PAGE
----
Every wildlife photographer needs a Monarch Butterfly (Danaus plexippus) image in their portfolio. I was thinking the other day that I did not have one in my collection. So, I did a search within my Lightroom catalog and this image came up! I had forgotten all about the Monarch Butterflies that gathered in the Fairchild Botanical Garden when I visited there in February of this year. This is the same place where I captured the Egret that was part of my blog earlier this year.
The Monarch Butterfly is probably the most familiar North American butterfly and is considered an iconic pollinator species. They are also famous for their long migrations. Only Monarchs born in late summer or early fall make the migration, and they make only one round trip. By the time next year’s winter migration begins, several summer generations will have lived and died and it will be last year’s migrators’ great-grandchildren that make the trip. Yet somehow these new generations know the way, and follow the same routes their ancestors took—sometimes even returning to the same tree. Truly amazing!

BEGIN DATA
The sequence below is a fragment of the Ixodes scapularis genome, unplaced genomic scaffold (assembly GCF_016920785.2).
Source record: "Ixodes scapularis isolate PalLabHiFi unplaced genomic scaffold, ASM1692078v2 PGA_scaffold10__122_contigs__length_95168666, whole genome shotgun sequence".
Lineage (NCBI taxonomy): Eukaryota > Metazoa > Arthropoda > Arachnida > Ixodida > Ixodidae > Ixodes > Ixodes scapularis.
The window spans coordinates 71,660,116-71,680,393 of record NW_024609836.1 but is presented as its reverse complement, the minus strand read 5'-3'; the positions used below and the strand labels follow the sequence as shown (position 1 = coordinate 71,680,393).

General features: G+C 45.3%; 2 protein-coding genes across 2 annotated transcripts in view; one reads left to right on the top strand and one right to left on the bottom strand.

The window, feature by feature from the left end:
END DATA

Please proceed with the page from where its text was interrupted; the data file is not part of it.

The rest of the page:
This image was taken with my Sony A7 II DSLR using my Canon 100mm f/2.8 Macro Lens. I used a Metabones IV adapter to enable the use of Canon lenses on a Sony camera. The camera was set on Aperture priority mode with the aperture set at f/5.6, shutter speed at 1/320th of a second and the ISO set at 100.
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Really nice shot. Great light.
Thanks Lucas. There were hundreds of them there. I could have photographed all day at that location. Perhaps some day I’ll go back.